- College Health Guide: College students can turn to Revolution Health’s guide for news and tips for staying healthy.
- Flu: Medline Plus: Medline Plus’ resource has information for identifying symptoms and staying healthy.
- Flu/Cold/SARS News: Medical News Today briefs the public on news and tips for preventing the flu.
- Prevention of Common Cold: WrongDiagnosis.com can give you the straight information on preventing colds.
Supplements and Vitamins
Just to be on the safe side, take these supplements and vitamins to get extra doses of Vitamin C, A, zinc and more.
- Vitamin C: Vitamin C is crucial to helping your immune system and preventing colds and the flu.
- Garlic: Garlic is an age-old supplement used to prevent sickness.
- Grapefruit seed extract: Grapefruit seed extract is a natural antiviral and antibiotic.
- Zinc: Zinc is another supplement that can help prevent illness when taken regularly.
- Emergen-C: While the benefits of taking Emergen-C after you start feeling rundown are still unknown, taking a regular Vitamin C supplement can keep your immune system strong.
- Ginger: Add ginger to recipes or tea to boost your immune system.
You can’t help going to work or school during cold and flu season, but these hacks will make socializing less risky.
- Wear a mask: If you’re visiting a highly infected area, consider getting a face mask to protect yourself against germs.
- Tell your employees to stay home: Make your employees stay home when they’re truly sick instead of infecting the whole office.
- Ask guests to wear gloves and masks: If you have a condition that makes you extra susceptible to getting sick, ask house guests to wear gloves and masks during cold and flu season.
- Don’t get too close: If you know someone is sick, avoid them or at least avoid touching them for a few days
- Wash your hands after leaving a public place: You know to wash your hands before eating or drinking, but make sure you wash them when you leave the restaurant, bar, park, or movie theatre too.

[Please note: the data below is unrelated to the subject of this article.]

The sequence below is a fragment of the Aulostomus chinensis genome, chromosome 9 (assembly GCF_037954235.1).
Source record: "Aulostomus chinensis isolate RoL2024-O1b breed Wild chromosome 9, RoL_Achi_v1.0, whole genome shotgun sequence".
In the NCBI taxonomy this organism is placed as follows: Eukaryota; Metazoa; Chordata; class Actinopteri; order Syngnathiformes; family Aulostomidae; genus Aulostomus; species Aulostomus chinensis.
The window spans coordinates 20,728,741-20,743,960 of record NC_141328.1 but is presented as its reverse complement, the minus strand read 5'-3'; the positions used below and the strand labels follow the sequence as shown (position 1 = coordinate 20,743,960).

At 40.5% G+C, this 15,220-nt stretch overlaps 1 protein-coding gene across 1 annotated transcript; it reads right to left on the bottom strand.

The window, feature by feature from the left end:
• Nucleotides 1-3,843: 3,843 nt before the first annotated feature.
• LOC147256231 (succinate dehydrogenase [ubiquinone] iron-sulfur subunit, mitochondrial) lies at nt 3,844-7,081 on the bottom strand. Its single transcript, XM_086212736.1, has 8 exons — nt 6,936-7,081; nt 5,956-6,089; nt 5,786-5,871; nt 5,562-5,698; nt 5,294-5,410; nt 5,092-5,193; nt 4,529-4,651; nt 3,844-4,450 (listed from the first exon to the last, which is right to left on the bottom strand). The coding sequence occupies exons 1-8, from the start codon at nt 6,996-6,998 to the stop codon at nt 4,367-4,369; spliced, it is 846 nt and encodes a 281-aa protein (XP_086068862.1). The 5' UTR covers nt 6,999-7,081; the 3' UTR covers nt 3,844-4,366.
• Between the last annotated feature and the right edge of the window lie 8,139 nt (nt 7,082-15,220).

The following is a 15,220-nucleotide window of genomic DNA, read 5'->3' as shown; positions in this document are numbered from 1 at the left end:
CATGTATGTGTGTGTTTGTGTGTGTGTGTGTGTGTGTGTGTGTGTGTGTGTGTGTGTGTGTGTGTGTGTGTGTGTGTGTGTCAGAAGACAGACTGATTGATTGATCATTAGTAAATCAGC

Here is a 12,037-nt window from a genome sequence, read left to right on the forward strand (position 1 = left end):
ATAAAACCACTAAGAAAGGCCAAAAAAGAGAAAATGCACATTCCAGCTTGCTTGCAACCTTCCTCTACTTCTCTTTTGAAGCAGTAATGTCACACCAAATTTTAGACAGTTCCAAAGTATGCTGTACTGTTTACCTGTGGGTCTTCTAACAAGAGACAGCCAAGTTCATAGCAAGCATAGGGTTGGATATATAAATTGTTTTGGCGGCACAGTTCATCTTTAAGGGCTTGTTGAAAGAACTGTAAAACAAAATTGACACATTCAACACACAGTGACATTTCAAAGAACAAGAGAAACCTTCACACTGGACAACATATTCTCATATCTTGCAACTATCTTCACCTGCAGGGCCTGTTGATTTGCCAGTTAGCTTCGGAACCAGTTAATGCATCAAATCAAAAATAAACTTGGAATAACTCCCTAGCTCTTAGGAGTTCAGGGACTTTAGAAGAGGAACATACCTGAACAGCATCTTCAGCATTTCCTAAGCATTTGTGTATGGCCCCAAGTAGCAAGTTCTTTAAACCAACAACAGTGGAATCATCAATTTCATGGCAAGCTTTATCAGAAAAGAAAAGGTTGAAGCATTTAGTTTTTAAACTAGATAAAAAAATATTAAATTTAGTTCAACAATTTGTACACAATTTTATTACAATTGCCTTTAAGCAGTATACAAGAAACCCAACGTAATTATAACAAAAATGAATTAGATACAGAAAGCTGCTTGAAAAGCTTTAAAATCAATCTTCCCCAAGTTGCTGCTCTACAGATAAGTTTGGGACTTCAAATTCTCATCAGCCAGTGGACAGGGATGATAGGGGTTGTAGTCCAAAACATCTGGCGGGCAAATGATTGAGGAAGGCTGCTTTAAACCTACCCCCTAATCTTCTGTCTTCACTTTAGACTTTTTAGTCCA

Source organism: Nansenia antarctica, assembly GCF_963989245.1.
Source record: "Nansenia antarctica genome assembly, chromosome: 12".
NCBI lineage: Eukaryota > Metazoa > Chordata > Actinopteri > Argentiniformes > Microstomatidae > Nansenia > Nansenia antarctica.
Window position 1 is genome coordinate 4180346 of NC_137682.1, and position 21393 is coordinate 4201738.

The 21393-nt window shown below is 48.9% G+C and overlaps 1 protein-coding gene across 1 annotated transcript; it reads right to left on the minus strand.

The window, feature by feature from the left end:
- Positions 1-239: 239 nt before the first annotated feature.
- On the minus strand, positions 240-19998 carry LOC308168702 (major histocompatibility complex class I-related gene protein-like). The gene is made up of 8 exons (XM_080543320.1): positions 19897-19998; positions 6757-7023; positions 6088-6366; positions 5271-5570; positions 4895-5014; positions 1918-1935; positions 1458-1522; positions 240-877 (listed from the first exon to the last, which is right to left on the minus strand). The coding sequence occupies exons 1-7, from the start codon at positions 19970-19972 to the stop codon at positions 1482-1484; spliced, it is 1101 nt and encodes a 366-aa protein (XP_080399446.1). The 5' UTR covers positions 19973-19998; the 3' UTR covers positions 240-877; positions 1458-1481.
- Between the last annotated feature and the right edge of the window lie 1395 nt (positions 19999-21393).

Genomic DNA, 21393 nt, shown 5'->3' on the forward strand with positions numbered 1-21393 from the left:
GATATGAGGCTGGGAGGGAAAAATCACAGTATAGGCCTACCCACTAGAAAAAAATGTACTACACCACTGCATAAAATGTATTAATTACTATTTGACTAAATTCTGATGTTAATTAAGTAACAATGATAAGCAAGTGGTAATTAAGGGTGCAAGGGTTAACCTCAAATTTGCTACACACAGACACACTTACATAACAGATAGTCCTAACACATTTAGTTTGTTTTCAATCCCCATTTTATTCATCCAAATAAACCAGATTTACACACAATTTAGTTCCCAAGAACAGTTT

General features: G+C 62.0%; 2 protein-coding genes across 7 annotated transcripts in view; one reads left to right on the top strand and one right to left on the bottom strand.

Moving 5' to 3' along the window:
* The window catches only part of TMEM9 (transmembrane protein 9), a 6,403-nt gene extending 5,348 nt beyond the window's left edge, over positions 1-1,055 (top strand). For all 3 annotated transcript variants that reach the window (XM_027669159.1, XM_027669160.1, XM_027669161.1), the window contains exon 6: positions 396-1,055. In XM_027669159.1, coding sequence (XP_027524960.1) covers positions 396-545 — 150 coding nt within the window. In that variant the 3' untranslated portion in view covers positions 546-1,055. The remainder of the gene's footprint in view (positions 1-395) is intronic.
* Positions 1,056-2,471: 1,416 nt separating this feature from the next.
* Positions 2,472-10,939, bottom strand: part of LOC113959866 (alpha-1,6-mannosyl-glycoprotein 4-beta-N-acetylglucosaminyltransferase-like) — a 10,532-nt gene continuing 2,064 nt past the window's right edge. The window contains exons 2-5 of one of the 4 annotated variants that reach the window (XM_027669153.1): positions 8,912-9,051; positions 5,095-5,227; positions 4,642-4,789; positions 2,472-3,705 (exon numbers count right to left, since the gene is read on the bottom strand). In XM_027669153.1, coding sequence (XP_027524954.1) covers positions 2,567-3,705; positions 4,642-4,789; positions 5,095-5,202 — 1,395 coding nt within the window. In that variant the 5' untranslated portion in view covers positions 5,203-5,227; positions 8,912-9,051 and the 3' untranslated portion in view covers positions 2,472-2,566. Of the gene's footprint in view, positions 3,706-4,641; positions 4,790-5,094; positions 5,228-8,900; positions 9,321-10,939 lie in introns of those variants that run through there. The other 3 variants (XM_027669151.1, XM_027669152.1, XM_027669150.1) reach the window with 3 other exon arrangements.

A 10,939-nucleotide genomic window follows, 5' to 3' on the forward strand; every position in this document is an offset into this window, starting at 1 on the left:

- Use a paper towel to open the door of the restroom: When leaving public restrooms, use a paper towel to open the door to avoid picking up more germs.
- Stay at home: When you’re feeling sick, stay at home to keep others healthy and speed up your recovery time.
- Telecommute: Ask your boss if you can telecommute to work if the rest of the office is sick.
- Have online meetings and conference calls: Use Skype and other services to host meetings online, minimizing your trips out into public.
- Clean shopping carts: Use baby shopping cart covers and wipes to clean the handle of shopping carts.
- Stop being touchy-feely: Whenever it’s appropriate, refrain from shaking hands, kissing and hugging.
Regular exercise is a good defense against the cold and flu season.
- Get at least 30 minutes a day: A solid, half-hour workout will help your immune system stay strong.
- Aerobic exercise: Aerobic exercise increases the flow of oxygen and makes you sweat, helping your body fight viruses.
- Follow the neck rule: If all of your symptoms are above your neck, you probably have a head cold and can still work out.
- Don’t work out when you have a fever: If you have a fever, your body needs rest, not a work out.
- Stay hydrated: Drink plenty of water before, during and after a workout.